50 MOE kindergartens to open by 2023
They will be co-located with primary schools for smooth transition of pre-schoolers to Primary 1
By 2023, one in five kindergarten-going children will have a place in a kindergarten run by the Ministry of Education (MOE).
These kindergartens will be located in areas with high demand, such as Punggol, Sengkang and Yishun.
The expansion of MOE Kindergartens (MK) from the current 15 to 50 by 2023 is part of the ministry's plans to have a wider impact beyond its own pre-schools and "uplift" the whole sector, as announced by Prime Minister Lee Hsien Loong at the National Day Rally on Sunday.
But this is by no means an attempt to oust the private operators or take a larger share of the pie, said MOE yesterday.
"When MOE expands MOE Kindergartens to 50, we are very conscious that it is not an attempt to steal the business away from other operators. But really, we want to work with the anchor operators to see how we can meet the overall unmet demand in the pre-school sector," it added.
For instance, MK@Punggol View has seen a 20 per cent over-subscription since it opened in 2014. Its centre head, Ms Panmeline Wong, said the three new MKs slated to open in Punggol next year will cater to this demand.
Seven more MKs will open in 2019 and another six in 2020.
All new MKs will be co-located with primary schools. The closer collaboration between kindergartens and primary schools on programmes and activities will "enrich the learning experience of pre-school children and support their smoother transition to Primary 1".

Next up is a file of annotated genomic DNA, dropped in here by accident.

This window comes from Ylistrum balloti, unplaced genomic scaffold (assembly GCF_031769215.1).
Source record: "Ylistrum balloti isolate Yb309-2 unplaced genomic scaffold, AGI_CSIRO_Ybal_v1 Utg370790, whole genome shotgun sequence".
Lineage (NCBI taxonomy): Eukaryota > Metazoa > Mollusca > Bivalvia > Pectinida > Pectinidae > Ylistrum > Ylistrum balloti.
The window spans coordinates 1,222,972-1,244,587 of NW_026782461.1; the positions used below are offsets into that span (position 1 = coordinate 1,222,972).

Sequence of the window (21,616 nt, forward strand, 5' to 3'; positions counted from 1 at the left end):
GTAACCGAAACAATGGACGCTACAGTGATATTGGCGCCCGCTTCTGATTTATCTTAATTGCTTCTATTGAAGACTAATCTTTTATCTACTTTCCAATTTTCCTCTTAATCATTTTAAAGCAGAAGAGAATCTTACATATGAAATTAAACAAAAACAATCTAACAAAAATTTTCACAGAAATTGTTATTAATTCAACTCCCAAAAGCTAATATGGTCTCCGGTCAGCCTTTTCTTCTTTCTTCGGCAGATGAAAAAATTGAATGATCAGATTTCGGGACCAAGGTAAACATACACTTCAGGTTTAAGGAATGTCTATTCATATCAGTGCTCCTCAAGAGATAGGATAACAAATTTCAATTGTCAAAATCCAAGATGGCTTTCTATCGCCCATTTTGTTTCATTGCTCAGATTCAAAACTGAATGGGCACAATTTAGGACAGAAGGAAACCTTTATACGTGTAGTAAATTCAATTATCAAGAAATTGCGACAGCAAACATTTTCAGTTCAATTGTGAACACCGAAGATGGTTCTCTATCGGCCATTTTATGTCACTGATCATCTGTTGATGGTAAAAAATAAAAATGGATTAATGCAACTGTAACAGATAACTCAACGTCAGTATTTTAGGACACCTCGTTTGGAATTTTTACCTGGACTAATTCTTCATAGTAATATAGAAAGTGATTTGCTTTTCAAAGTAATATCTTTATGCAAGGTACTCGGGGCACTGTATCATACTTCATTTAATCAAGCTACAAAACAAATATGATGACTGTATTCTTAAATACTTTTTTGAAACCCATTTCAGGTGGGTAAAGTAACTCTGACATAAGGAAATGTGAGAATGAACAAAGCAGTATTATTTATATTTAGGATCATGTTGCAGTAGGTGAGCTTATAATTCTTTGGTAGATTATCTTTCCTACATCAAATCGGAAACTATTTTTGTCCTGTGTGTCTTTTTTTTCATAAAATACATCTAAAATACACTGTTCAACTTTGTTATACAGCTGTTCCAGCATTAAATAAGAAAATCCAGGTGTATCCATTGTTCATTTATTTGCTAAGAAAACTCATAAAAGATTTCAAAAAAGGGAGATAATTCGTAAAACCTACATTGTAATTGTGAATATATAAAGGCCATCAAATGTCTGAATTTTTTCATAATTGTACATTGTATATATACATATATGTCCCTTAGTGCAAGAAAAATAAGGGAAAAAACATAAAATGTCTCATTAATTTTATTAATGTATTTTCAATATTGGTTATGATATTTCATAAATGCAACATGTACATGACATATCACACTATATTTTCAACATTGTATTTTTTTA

As such, three existing community-based MKs will be relocated to nearby primary schools from 2019.
But there is no intention to merge kindergarten and primary school education into an eight-year block in the same school, MOE said.
MK@Punggol View's Ms Wong said half of her students go on to Punggol View Primary, mostly because of proximity.
New MKs also have tie-ups with Early Years Centres (EYC), which will cater to those aged up to four years.
They will be run by anchor operators that get government grants but must meet fee caps and quality criteria.
PCF Sparkletots, the largest pre-school operator here, will take the lead by converting up to 30 childcare centres to EYCs.
A child who goes to an EYC will have a place reserved in the nearby MK.
Mr Lee said at the rally that more EYCs - on top of the first four announced in February - will be set up to address the shortage of pre-school places for children below four.
The first four EYCs, run by NTUC's My First Skool and PCF Sparkletots, are expected to open in Punggol next year. They will partner an existing MK and the three new ones due to open next year.
All the 13 MKs due to open by 2020 will also partner EYCs run by PCF Sparkletots. Some will be new, and others could be converted from existing childcare centres, said MOE.
These new EYCs and MKs will make up part of the 40,000 pre-school places that the Government plans to add by 2022.
But MOE's increased involvement in the pre-school sector is by no means an attempt to nationalise the early childhood sector, said Mr Ng Chee Meng, the Minister for Education for Schools.
"The effect of us opening MKs is to uplift the whole quality of the (early childhood) landscape. The number of MKs will still be only about 50.
"It will be a catalyst for raising teacher quality, providing curriculum and pedagogy research so that the teaching of early childhood curriculum can be professionalised," he said.
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